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FOR IMMEDIATE RELEASE: 8/29/2014

Contact: Lauren DiTullio

617-778-1944

Boston Bar Association Amicus Brief Results in Clarifications for the Massachusetts Rules of Criminal Procedure

In a ruling that carries clear echoes of a Boston Bar Association (BBA) amicus brief, the Massachusetts Supreme Judicial Court (SJC) issued a decision today in the case of Commonwealth v. Rodrick James Taylor

The BBA had submitted an amicus brief in the case, asking the Court to resolve a tension between the requirements of Mass. R. Crim. P. 14(a), that the Commonwealth produce certain categories of mandatory, automatic discovery, and the requirement of Mass. R. Crim. P. 36(b), that defendants be brought to trial within one year (with only limited exceptions). 

The BBA argued that a defendant should not be forced to forgo the right to a speedy trial in order to assert the right to obtain mandatory discovery.  The SJC endorsed the BBA's position by ruling that motions filed by a defendant seeking mandatory discovery will no longer automatically toll the speedy trial clock.

The BBA's brief was drafted by William M. Jay, Paul F. Ware Jr., Joshua M. Daniels, and Kevin P. Martin of Goodwin Procter LLP.

As the BBA urged, the SJC clarified that a defendant seeking missing mandatory discovery under the Massachusetts Rules of Criminal Procedure should move for sanctions or to compel, and the time to resolve such a motion will not be automatically excluded; exclusion will be an issue for the trial judge to assess in determining whether “the ends of justice served” by exclusion of time would "outweigh the best interests of the public and the defendant in a speedy trial."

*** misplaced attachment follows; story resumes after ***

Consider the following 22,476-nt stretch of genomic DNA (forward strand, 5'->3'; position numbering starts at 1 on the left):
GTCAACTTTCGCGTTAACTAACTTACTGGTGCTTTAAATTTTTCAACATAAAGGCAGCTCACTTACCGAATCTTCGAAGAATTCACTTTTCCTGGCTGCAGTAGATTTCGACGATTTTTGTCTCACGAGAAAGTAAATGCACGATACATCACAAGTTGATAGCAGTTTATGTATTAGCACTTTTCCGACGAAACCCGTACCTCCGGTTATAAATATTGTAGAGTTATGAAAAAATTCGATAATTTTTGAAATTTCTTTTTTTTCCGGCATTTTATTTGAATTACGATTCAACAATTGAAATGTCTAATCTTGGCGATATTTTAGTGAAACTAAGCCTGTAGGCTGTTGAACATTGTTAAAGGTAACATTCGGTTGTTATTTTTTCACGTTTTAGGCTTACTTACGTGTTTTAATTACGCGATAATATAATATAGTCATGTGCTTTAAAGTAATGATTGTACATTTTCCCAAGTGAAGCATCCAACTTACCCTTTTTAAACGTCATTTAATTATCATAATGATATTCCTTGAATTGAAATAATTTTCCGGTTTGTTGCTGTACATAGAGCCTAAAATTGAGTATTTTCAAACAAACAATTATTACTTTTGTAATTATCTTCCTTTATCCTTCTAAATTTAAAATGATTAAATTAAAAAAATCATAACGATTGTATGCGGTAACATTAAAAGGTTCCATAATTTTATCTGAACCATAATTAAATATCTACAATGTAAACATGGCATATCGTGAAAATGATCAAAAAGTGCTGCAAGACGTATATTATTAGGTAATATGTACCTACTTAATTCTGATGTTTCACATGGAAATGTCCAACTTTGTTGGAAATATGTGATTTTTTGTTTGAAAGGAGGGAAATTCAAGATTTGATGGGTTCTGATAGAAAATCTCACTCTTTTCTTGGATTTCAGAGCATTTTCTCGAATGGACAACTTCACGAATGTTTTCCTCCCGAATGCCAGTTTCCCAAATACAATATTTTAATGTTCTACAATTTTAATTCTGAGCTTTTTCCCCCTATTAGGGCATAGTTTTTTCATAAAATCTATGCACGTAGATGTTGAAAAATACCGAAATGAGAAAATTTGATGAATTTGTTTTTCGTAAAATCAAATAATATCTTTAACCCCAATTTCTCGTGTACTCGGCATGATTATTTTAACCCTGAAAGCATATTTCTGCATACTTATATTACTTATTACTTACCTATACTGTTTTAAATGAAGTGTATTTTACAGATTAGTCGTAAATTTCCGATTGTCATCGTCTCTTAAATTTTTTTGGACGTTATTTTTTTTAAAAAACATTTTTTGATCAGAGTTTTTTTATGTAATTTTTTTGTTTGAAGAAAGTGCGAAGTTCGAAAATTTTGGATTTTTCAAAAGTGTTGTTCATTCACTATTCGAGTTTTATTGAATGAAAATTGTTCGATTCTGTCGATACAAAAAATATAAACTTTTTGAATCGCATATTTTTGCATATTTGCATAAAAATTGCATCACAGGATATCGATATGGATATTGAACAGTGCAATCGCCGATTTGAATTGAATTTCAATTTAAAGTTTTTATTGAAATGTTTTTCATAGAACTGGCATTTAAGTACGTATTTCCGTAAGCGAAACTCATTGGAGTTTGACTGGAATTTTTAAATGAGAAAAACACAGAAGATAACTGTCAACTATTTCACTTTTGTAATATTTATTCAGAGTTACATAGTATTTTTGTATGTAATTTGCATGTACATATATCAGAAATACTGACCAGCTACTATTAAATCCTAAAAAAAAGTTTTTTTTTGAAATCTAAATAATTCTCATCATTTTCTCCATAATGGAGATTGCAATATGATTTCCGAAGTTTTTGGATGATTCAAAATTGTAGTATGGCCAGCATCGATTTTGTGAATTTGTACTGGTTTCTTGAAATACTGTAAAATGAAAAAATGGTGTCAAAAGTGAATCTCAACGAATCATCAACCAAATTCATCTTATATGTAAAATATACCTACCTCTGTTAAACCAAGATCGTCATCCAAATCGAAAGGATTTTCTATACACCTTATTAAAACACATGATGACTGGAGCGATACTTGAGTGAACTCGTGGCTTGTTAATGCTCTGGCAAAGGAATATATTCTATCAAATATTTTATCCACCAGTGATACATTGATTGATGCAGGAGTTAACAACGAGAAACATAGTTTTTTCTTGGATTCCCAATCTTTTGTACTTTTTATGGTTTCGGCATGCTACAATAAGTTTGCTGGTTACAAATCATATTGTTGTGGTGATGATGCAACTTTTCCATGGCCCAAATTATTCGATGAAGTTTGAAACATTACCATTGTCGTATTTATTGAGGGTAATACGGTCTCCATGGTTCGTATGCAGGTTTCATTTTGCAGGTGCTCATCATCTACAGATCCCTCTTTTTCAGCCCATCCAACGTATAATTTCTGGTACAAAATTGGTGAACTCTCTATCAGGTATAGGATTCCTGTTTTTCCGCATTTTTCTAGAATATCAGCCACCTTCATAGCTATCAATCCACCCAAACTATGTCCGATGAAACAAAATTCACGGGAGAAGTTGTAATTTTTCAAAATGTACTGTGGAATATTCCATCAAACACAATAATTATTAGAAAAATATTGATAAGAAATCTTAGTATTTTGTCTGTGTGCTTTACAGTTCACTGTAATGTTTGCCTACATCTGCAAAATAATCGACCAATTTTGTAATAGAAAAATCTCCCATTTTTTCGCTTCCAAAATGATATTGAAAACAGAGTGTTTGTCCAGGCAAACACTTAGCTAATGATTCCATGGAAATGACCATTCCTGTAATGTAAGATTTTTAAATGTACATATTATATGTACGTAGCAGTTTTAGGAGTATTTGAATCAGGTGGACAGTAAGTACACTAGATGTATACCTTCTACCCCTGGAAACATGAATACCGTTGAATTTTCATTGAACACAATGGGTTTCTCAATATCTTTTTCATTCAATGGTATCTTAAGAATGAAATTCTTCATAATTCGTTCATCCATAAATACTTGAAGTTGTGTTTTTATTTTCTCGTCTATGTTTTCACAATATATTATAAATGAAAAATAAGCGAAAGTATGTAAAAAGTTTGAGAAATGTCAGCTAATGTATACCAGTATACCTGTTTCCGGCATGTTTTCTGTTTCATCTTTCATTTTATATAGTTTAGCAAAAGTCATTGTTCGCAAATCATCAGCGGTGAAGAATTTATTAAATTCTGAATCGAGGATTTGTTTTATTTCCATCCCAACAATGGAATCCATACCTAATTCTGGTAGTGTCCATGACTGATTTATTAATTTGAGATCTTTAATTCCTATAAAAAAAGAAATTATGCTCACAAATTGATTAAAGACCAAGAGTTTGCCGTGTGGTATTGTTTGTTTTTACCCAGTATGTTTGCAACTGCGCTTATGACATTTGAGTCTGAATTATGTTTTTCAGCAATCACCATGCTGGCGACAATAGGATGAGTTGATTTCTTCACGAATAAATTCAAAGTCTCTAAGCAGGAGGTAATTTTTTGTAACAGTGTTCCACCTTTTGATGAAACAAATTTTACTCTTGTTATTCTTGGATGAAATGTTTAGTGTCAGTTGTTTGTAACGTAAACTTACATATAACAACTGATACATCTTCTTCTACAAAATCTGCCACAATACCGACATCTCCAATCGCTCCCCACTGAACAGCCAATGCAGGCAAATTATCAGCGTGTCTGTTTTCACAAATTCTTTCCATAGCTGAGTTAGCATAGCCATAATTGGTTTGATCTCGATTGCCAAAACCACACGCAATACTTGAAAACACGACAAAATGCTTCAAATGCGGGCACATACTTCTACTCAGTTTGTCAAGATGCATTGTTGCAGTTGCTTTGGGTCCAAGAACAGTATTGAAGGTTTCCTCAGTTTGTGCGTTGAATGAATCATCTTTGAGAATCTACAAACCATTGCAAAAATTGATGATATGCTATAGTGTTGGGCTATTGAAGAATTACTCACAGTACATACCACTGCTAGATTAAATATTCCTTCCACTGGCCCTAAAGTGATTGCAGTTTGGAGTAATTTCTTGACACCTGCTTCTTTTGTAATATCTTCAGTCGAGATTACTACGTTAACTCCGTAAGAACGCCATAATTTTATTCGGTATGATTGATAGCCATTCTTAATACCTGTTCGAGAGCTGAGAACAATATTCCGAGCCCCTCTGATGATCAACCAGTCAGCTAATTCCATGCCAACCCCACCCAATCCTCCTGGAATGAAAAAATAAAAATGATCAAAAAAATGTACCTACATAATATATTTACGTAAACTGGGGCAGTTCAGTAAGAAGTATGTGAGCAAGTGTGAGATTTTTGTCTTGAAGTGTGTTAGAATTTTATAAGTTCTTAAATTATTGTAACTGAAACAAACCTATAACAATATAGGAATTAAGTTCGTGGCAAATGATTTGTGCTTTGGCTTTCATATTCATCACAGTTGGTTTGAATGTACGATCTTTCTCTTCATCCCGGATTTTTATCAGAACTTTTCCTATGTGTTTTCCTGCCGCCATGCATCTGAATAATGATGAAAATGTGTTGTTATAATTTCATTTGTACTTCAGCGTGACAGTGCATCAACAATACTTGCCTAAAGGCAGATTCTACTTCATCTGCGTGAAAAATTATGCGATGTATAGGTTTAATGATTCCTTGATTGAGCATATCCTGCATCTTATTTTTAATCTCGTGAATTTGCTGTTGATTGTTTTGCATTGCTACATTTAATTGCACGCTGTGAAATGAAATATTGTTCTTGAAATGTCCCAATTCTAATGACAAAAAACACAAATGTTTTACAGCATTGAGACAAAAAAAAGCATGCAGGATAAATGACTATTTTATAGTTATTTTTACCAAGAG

The SJC also adopted the BBA's position that where "there is a good faith dispute that the parties have been unable to resolve as to whether the requested discovery is, in fact, mandatory under the rule, fairness may dictate that some or all of the time be excluded from the speedy trial calculus."

The BBA's Amicus Committee is chaired by Mark C. Fleming of Wilmer Cutler Pickering Hale and Dorr LLP.  The BBA's policy for filing amicus briefs and procedures for submitting amicus brief requests are available here.

The Boston Bar Association traces its origins to meetings convened by John Adams, who provided pro bono representation to the British soldiers prosecuted for the Boston Massacre and went on to become the nation’s second president. Its mission is to advance the highest standards of excellence for the legal profession, facilitate access to justice, serve the community at large and promote diversity and inclusion.